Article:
In correspondence with the Research Directorate, the Director of the Movement Against Discrimination Action Coalition (MOVADAC), a Barbadian NGO that advocates to reduce the stigma of groups at risk of HIV/AIDS, indicated that the laws against homosexuality are not enforced in Barbados (19 Oct. 2012). According to a 2010 report authored by representatives of several Lesbian, Gay, Bisexual, Transgender and Intersex (LGBTI) organizations from Caribbean Community countries, including two from Barbados--MOVADAC and the United Gays and Lesbians Against AIDS Barbados--there have not been any criminal prosecutions for same-sex activity between consenting adults in the region "in recent time" (LGBTI organizations , 4).
According to the US Department of State's Country Reports on Human Rights Practices for 2011, when the UK Prime Minister called for the reformation of anti-LGBT legislation, Barbados' Attorney General stated that their "'position on homosexuality was not for sale and that its legislative agenda would be determined at home'" (US 24 May 2012, 11). In response to recommendations of the UN Human Rights Committee, Barbadian authorities stated:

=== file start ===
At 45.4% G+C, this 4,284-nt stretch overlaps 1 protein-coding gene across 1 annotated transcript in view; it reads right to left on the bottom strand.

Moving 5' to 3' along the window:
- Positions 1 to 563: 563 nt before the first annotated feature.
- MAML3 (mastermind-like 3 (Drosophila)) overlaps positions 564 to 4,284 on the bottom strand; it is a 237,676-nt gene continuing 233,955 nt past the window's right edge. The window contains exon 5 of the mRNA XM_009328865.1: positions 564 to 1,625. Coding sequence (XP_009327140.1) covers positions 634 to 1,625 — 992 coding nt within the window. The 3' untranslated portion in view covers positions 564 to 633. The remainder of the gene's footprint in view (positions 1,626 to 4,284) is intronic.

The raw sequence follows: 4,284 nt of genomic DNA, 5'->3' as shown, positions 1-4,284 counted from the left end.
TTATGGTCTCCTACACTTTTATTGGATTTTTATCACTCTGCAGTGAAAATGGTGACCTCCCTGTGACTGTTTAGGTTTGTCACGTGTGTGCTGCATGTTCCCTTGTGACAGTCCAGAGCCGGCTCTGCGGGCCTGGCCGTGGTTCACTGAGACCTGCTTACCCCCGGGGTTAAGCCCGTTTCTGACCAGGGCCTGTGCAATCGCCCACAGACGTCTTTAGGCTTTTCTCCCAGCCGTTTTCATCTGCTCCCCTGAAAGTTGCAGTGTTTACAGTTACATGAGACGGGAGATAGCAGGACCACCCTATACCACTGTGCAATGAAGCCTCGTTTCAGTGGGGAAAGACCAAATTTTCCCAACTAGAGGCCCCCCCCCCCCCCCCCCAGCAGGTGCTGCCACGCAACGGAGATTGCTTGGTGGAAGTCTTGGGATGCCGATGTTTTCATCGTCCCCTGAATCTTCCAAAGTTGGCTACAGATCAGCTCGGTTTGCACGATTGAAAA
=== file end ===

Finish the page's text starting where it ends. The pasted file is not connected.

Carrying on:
Barbados cannot accept at this time, the recommendation to decriminalize such sexual acts between consenting adults of the same sex. Decriminalization of sexual acts between adults of the same sex has not received the consensus of religious denominations or the public of Barbados as a whole. In fact significant sections of the community are opposed to such decriminalization. (Barbados 2 June 2009, para. 11)
2. Treatment by society
Sources indicate that homophobia is prevalent in the Caribbean region (LGBTI organizations , 4; CVC n.d.), including Barbados (CHAA 2010, 24, 30). Country Reports 2011, based on anecdotal evidence, states that homosexual people in Barbados were subject to "societal discrimination" in 2011 (US 24 May 2012, 11). Participants in a 2010 study conducted by the Caribbean HIV and AIDS Alliance (CHAA) about HIV prevention among gay men in Barbados describe Barbados as "a small and conservative society that stigmatises sexual minorities" but also note that it is "not a hateful or extreme society" and that LGBT people are not usually subject to physical violence (2010, 29). According to the Director of MOVADAC, LGBT individuals in Barbados are sometimes subject to verbal abuse by people on the street, but can generally "move among the wider population without fear of violence or threats to life and/or property" (MOVADAC 19 Oct. 2012).